Bridge of Orchy

Bridge of Orchy Station, 23rd December 2009.

Bridge of Orchy Station is a stereotypical West Highland Line ‘Swiss chalet’ style building located on a central platform with pedestrian access under the railway and up a flight of steps to the platform. In the picture below the building is finished attractively in the typical West Highland green and cream scheme. The building is currently in use as a successful bunkhouse and has a smart well kept appearance.

Southbound 10.10 ex Mallaig train enters Bridge of Orchy Station (1303hrs) on 11th October 2014

Just south of Bridge of Orchy is Auch Glen. In this winter scene a Glasgow bound train has just left Bridge of Orchy. It can be seen in the distance passing under and dwarfed by the bulk of Ben Dorain.

Bridge of Orchy (Drochaid Urchaidh) is a small settlement with notable hotel, bar/restaurant and bunkhouse at the head of Glen Orchy.  It is on the West Highland Way long distance footpath, and is the starting point for climbing the Munros Beinn an Dothaidh and Beinn Dorain.

 

The rail passenger is treated to a spectacular feature between Tyndrum and Bridge of Orchy; the great horse shoe curve at Auch where the line turns through 180 degrees and crosses to lattice steel viaducts beneath the mountains of Beinn Dorain and Beinn Odhar. See the pictures below and CLICK Image for a short video clip of Steam Power in action at Auch.

 

The scale of the Great Horse Shoe Curve at Auch can be seen in the  picture with the line of the railway outlined against the snow. Bridge of Orchy Station is just out of the picture on the lower left. On the right hand side the line reaches the summit before descending into Upper Tyndrum Station. This marks one of the longest climbs on this section of the line with a sustained 1 in 50 gradient for 3 miles. The picture was taken from the upper slopes of Beinn Bhreac – liath. Click on the picture for a larger view.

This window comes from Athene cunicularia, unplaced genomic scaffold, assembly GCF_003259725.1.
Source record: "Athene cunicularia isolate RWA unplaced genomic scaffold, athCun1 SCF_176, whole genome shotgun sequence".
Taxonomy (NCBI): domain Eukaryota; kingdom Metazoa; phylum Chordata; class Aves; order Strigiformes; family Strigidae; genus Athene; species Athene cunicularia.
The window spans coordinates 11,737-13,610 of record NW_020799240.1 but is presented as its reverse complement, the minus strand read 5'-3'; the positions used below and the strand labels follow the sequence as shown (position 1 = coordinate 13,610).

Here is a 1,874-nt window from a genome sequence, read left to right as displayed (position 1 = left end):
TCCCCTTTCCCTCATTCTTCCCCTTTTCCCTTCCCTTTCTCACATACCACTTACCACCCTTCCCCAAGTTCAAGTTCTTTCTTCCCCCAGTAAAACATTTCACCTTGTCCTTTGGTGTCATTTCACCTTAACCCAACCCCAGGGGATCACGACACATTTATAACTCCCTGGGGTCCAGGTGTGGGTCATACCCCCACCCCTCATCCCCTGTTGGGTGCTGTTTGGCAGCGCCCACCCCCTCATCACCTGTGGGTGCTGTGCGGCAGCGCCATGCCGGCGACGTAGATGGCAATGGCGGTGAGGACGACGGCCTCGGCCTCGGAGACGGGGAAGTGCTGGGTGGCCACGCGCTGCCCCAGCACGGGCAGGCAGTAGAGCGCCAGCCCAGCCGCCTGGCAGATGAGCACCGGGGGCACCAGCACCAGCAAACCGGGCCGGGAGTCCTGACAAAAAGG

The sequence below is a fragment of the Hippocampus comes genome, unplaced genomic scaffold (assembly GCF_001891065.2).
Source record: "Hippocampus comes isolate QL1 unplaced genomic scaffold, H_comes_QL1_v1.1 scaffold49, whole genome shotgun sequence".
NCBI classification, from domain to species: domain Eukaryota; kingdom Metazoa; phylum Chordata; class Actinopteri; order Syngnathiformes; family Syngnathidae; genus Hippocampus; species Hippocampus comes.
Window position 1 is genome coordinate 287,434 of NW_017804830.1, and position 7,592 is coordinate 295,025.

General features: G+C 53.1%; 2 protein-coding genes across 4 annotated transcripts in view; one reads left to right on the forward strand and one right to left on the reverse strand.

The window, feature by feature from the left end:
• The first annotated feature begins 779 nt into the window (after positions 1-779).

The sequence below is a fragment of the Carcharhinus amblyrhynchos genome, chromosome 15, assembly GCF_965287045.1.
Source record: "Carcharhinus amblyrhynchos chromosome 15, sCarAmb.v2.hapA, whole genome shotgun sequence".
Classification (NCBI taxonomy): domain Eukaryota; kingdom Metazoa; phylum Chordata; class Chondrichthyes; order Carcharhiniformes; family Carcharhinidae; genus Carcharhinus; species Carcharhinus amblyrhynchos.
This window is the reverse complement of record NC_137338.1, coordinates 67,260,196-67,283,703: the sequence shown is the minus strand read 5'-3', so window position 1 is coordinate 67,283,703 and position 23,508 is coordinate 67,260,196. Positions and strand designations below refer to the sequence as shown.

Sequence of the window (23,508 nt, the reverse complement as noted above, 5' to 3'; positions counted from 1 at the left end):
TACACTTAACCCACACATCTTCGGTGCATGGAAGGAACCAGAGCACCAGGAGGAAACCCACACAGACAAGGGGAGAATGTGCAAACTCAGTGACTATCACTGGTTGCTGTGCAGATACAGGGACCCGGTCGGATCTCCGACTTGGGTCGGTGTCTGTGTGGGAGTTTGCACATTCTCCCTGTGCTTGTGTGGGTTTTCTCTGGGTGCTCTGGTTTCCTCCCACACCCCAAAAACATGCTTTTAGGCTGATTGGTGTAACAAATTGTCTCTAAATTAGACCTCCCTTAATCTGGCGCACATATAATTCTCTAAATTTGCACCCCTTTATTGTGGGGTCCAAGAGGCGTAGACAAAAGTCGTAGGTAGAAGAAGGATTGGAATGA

The picture below shows a Fort William & Mallaig train passing Loch Tulla, 1 mile from Bridge of Orchy Station. The mountains behind form what is named the ‘Black Mount’ and on the right, the Clachlet (Clach Leathad which means stoney slope) which is close to the Glen Coe Skiing development on Meall a’ Bhuiridh – Hill of the roaring – which is named after the roaring of the red deer stags in the autumn rut. The roaring stag on the right was photographed on the hills above Loch Tulla near Inveroran.

 

Shortly after the line passes the end of Loch Tulla it branches away from all public roads. For the next 30 miles, with the exception of the long single track road from Pitlochry which terminates at Rannoch Station, and the unsurfaced private estate road at Corrour, the line crosses the wilderness of Rannoch Moor far from human habitation. Half way between Bridge of Orchy and Rannoch Stations there is a passing loop at Gorton. Although not unusual in other parts of the world, there is nowhere in Britain where train travellers can experience a true sense of passing through an uninhabited wilderness. The sense of wildness is maintained until the line reaches the end of Loch Treig at Fersit and Tulloch Station. The crossing excites those with an adventuress spirit whether on a sunny summer day, a day of hanging grey mist, or a brilliant snow covered winter day.

The train on the left is a special charter hauled by ‘Black 5’ 44871, passing Achallader, on route, and about 6km north of Bridge of Orchy. This is close to the point where the railway rejoins visual contact with the public road network (except for the road end of the long minor road at Rannoch Station) after its long journey of 30 miles from Tulloch in Glen Spean. A journey through the wild landscape of Loch Treig, the climb to Corrour and across the wilderness of Rannoch Moor. This picture, although taken on a dull day, shows the rich warm colours of autumn. A line which amply rewards the traveller with fine scenery, whatever the weather.

 

Ist May and the Fort William/Mallaig train climbs towards Gorton loop between Bridge of Orchy and Rannoch Stations. This is a wild and lonely section and gives an unusual vie back to Ben Cruachan, on the line to Oban, 22 miles away

The 11.22 ex Glasgow Queen Street train passes under Ben Achaladar on 1st May 2015. This is a part of Scotland which cannot be seen by bus and car travellers. It can only be seen by walkers, estate employees and travellers on the West Highland Line.